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Electrons, holes, and excitons in monolayer semiconductors: Insights from optical spectroscopy in (really) high magnetic fields
Speaker: Scott Crooker (Los Alamos National Laboratory)
Much of the current interest in atomically-thin ‘transition metal dichalcogenide’ (TMD) semiconductors such as MoS2 and WSe2 derives from their promise for optoelectronics, and the potential for new spin/valley-based devices. This talk will discuss recent optical studies that probe the physics of electrons, holes, and excitons in monolayer TMD semiconductors, as well as the crucial role played by the surrounding dielectric environment.
Our first studies focused on revealing fundamental material properties relevant for optoelectronics, such as exciton mass, size, binding energy, and dielectric screening. To date, many of these parameters are still assumed from theory. Historically, magneto-optical spectroscopy played an essential role in determining these semiconductors properties; however, for TMD monolayers the relevant field scale is substantial –of order 100 tesla!– due to heavy carrier masses and huge exciton binding energies. Fortunately, modern pulsed magnets can achieve this scale. Using exfoliated monolayers affixed to single-mode optical fibers, we performed low-temperature magneto-absorption spectroscopy up to ~90T of all members of the monolayer TMD family. Following the diamagnetic shifts of the exciton’s 1s ground state and its ex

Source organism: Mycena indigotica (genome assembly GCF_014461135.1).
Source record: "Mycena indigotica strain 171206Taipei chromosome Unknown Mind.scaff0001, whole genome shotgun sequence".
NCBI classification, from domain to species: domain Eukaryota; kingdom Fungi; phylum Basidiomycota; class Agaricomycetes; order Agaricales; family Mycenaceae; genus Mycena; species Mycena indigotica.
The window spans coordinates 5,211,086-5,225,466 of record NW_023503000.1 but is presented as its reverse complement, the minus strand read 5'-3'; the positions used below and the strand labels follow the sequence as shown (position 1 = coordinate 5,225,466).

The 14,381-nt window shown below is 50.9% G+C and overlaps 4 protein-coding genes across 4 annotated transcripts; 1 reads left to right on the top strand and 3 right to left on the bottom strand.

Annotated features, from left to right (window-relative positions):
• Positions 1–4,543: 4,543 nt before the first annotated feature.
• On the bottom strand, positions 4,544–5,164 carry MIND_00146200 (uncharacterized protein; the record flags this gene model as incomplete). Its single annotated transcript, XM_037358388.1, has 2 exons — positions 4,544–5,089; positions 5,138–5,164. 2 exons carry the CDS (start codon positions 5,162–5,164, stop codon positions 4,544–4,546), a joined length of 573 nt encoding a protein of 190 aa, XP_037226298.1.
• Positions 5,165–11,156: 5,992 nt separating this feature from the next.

cited 2s, 3s,… ns Rydberg states revealed exciton masses, radii, binding energies, dielectric properties, and free-particle bandgaps  -- essential ingredients for the rational design of optoelectronic van der Waals structures. Further, high-field studies of electrostatically-gated monolayers reveal spontaneous valley polarization of mobile carriers .
Separately, we also developed an entirely passive, noise-based approach for exploring the intrinsic spin & valley dynamics of electrons and holes in monolayer TMD semiconductors . Under conditions of strict thermal equilibrium, we use light to “listen” to the thermodynamic fluctuations of the valley polarization in a Fermi sea of resident carriers, due to their spontaneous scattering between the K and K’ valleys of the Brillouin zone. The spectra of this ‘valley noise’ reveals encouragingly long valley relaxation timescales (up to microseconds), and provides a viable route toward quantitative studies of intrinsic dynamics, free from any external perturbation, pumping, or excitation.
*In collaboration with Nathan Wilson & Xiaodong Xu (U. Washington), and Cedric Robert, Bernhard Urbaszek, & Xavier Marie (INSA-Toulouse)
 M. Goryca et al., Nat. Commun. 10, 4172 (2019).
 J. Li et al., Phys. Rev. Lett. 125, 147602 (2020).
 M. Goryca et al., Science Advances 5, eaau4899 (2019).
Short bio: Scott Crooker received a B.A. in physics from Cornell (1992) and a Ph.D. in physics from UCSB (1997). Following a postdoc at the NHMFL at Los Alamos National Lab (LANL), he remained as a member of the scientific staff. Research interests include the development of sensitive magneto-optical spectroscopies to probe the static and dynamic behavior of spins and magnetism in novel semiconductor and magnetic materials. He is a LANL fellow, and a fellow of the APS, AAAS, and OSA.
Host: Sang-Wook Cheong